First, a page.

We're here for you if you want to talk

0808 2080 888

[email protected]

CLL (chronic lymphocytic leukaemia) treatment and side effects

We're here for you if you want to talk

0808 2080 888

[email protected]

Staying safe during CLL treatment

Because CLL affects your immune system, your hospital team will advise you on how to lower your risk of infection while you’re having treatment.

If you’re treated with chemo-immunotherapy such as FCR (a combination of chemotherapy drugs fludarabine and cyclophosphamide, and rituximab, a monoclonal antibody), and your illness responds well, it might be years before you need any more treatment. If you’re treated with a targeted therapy such as ibrutinib you’ll stay on treatment for the long term.

Your consultant will explain how often you’ll have your follow-up appointments. This varies between people and will depend on your condition. Your doctor should talk to you about what to do between your appointments if your condition changes and if you can switch to remote monitoring after a certain amount of time.

Protecting yourself against infections

You’re likely to have an increased risk of infection during your treatment and for several months after.

If you notice any symptoms of infection, or you just feel a bit unwell, report it to your hospital team. You won’t be bothering them unnecessarily – it’s about taking sensible action to protect yourself.

Your team can also advise you on how to avoid infection. For instance, they may suggest you avoid housework and gardening for a while, or stay away from crowds or anyone with a cold.

We have more information about managing your risk of infection. Ask your hospital team for advice about what you should do and what you should avoid while you’re having treatment.

Prophylaxis (preventive treatment)

Your hospital team may also recommend you take medication to reduce the risk of infection during and after your treatment for CLL. This might include medicines to prevent bacterial, viral or fungal infections – this is known as prophylaxis or prophylactic treatment.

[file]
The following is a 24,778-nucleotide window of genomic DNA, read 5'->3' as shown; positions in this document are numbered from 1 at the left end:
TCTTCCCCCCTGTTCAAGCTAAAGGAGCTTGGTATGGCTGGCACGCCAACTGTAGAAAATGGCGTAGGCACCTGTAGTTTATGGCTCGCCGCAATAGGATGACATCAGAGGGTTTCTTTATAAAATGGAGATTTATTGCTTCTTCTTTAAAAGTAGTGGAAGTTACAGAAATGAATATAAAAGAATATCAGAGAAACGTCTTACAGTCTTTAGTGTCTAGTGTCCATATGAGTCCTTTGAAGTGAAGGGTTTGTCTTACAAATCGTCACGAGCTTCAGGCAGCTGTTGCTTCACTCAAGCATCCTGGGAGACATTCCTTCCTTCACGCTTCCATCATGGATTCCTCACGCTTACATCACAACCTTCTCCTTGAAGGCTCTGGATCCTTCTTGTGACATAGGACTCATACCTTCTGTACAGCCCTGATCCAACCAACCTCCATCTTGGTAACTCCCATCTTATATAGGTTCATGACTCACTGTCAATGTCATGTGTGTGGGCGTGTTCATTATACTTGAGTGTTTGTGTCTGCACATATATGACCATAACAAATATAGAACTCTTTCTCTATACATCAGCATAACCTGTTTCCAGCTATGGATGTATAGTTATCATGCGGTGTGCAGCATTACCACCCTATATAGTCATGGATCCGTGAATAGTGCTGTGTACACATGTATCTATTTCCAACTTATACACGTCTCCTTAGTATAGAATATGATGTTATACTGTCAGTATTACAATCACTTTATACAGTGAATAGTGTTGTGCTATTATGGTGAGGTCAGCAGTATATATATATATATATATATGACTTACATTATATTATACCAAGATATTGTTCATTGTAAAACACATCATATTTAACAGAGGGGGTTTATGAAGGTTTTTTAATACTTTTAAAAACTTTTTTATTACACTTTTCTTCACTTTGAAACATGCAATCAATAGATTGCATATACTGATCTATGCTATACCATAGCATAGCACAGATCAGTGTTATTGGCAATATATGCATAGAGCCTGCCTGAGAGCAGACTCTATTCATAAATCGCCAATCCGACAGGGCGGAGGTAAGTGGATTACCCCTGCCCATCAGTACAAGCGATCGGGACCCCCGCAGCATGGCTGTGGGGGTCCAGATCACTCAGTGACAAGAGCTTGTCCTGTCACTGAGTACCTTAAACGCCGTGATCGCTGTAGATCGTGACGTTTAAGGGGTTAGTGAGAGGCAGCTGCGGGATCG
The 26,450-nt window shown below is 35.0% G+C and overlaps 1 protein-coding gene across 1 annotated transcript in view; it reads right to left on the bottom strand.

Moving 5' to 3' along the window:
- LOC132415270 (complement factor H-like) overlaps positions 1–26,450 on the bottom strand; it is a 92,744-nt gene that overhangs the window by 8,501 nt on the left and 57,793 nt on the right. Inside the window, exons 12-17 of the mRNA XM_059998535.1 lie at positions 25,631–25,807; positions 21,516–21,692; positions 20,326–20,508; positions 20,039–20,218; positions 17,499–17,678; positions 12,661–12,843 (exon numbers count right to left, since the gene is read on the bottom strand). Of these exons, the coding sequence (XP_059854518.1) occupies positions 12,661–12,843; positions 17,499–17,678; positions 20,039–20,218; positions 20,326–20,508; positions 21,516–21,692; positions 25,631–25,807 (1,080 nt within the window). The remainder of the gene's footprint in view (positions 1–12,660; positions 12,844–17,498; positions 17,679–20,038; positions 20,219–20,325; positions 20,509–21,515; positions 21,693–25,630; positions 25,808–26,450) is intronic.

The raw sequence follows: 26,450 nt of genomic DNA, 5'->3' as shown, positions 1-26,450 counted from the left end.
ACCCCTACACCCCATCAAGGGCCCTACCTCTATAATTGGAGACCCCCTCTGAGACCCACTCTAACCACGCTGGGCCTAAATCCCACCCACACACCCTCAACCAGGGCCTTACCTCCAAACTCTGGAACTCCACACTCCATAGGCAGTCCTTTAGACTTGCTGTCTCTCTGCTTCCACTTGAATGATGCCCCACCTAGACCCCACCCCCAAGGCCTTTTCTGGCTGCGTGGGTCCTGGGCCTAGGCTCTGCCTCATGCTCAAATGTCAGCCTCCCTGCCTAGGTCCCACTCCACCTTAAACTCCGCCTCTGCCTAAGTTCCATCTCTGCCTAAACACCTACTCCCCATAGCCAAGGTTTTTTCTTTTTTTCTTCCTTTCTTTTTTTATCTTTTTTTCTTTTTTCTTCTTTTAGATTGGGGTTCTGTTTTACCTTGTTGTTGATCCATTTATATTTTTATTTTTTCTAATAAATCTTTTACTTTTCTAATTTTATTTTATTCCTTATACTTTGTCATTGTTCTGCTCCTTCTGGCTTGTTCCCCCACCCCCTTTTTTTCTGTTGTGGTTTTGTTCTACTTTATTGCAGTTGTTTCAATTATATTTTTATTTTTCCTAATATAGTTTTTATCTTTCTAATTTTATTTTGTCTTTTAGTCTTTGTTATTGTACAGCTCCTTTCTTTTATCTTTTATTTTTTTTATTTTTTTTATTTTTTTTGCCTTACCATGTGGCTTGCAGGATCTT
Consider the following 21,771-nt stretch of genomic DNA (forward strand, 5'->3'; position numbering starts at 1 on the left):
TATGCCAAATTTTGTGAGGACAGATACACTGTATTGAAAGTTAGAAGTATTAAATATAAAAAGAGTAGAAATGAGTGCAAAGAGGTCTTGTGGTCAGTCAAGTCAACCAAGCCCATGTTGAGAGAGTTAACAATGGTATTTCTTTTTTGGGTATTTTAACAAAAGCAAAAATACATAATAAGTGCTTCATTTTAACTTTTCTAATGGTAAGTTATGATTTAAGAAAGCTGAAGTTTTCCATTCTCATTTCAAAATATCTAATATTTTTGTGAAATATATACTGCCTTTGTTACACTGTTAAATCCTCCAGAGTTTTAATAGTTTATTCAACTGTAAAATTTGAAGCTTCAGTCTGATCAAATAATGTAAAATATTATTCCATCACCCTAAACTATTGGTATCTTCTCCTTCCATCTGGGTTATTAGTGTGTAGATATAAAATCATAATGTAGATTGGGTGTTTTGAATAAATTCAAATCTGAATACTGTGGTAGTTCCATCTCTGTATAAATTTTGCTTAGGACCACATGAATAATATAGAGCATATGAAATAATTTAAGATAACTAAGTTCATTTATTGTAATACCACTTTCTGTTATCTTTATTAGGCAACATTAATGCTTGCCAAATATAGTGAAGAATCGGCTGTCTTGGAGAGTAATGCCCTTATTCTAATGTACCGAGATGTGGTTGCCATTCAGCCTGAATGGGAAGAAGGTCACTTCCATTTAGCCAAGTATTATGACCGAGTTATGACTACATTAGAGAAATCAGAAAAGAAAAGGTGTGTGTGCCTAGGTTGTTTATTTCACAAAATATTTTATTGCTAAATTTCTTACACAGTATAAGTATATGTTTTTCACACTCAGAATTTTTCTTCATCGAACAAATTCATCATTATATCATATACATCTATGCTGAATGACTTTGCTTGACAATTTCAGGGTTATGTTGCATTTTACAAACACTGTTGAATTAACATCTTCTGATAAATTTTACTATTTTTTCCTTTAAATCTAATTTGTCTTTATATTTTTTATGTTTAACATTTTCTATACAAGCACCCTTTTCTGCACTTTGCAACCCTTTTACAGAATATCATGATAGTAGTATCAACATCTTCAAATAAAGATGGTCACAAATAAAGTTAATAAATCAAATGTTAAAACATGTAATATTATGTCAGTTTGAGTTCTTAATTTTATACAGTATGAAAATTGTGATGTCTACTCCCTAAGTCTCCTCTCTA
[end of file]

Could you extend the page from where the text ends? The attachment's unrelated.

A woman takes a call on a headset as she works from home, looking at the computer in front of her. She's seated at a leather office chair with a filing cabinet and window behind her.

Worried about anything or have questions?

If you need someone to talk to, please don't hesitate to contact our Support Service by phone or email.

Support for you

Immunoglobulin replacement therapy

Immunoglobulins are antibodies that help your body fight off germs.

If the level of immunoglobulins in your blood is low, you may need to replace them. This is normally done through a drip into a vein, similar to having a blood transfusion.

Supportive care with G-CSF

Neutrophils are a type of white blood cell and are part of your immune system. If these have fallen to very low levels after your treatment or following an infection, you may need injections of G-CSF (granulocyte-colony stimulating factor) to raise the number of healthy neutrophils in your blood. This involves a small injection under the skin (subcutaneously) for three to five days.

The injection doesn’t hurt but may sometimes cause some aching in your back or other bones.

Irradiated blood

If you’ve been treated with the chemotherapy drugs fludarabine or bendamustine and you then need a blood transfusion, you’ll need blood that has been treated with radiation (irradiated blood). This kills any white cells in the donor’s blood and protects you against a very rare type of transfusion reaction.

You should be given a card to keep with you, explaining that you need irradiated blood. You may also want to wear a special bracelet to give this information to doctors caring for you if you’re unconscious or unable to explain. You can get a bracelet or ‘dog tag’ from a charity called MedicAlert.

If you need an emergency blood transfusion to save your life, you can have non-irradiated blood so that the treatment isn’t delayed.

We're here for you if you want to talk

0808 2080 888

[email protected]